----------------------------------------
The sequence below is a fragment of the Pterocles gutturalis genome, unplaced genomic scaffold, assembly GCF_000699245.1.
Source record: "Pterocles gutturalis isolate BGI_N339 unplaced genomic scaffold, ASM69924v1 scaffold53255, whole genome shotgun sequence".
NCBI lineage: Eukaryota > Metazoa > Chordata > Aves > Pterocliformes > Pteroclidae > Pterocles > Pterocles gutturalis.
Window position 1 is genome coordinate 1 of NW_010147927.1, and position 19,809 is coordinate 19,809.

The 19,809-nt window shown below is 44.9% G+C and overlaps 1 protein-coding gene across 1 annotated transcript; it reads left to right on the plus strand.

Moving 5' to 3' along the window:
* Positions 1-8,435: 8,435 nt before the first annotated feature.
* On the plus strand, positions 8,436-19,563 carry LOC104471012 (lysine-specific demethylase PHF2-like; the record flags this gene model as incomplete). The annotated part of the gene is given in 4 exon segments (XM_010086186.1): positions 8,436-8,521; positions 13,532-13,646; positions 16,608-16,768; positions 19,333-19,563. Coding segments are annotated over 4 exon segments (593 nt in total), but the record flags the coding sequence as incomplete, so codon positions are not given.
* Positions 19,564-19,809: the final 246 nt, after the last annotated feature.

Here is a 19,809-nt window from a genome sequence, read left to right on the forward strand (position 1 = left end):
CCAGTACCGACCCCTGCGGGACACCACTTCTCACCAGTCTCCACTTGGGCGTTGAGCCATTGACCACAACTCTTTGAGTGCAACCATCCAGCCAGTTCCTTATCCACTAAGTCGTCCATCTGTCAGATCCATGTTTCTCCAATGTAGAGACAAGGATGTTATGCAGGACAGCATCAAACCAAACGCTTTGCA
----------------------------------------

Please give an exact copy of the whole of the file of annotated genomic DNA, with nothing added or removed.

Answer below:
The sequence below is a fragment of the Pterocles gutturalis genome, unplaced genomic scaffold, assembly GCF_000699245.1.
Source record: "Pterocles gutturalis isolate BGI_N339 unplaced genomic scaffold, ASM69924v1 scaffold53255, whole genome shotgun sequence".
NCBI lineage: Eukaryota > Metazoa > Chordata > Aves > Pterocliformes > Pteroclidae > Pterocles > Pterocles gutturalis.
Window position 1 is genome coordinate 1 of NW_010147927.1, and position 19,809 is coordinate 19,809.

The 19,809-nt window shown below is 44.9% G+C and overlaps 1 protein-coding gene across 1 annotated transcript; it reads left to right on the plus strand.

Moving 5' to 3' along the window:
* Positions 1-8,435: 8,435 nt before the first annotated feature.
* On the plus strand, positions 8,436-19,563 carry LOC104471012 (lysine-specific demethylase PHF2-like; the record flags this gene model as incomplete). The annotated part of the gene is given in 4 exon segments (XM_010086186.1): positions 8,436-8,521; positions 13,532-13,646; positions 16,608-16,768; positions 19,333-19,563. Coding segments are annotated over 4 exon segments (593 nt in total), but the record flags the coding sequence as incomplete, so codon positions are not given.
* Positions 19,564-19,809: the final 246 nt, after the last annotated feature.

Here is a 19,809-nt window from a genome sequence, read left to right on the forward strand (position 1 = left end):
CCAGTACCGACCCCTGCGGGACACCACTTCTCACCAGTCTCCACTTGGGCGTTGAGCCATTGACCACAACTCTTTGAGTGCAACCATCCAGCCAGTTCCTTATCCACTAAGTCGTCCATCTGTCAGATCCATGTTTCTCCAATGTAGAGACAAGGATGTTATGCAGGACAGCATCAAACCAAACGCTTTGCA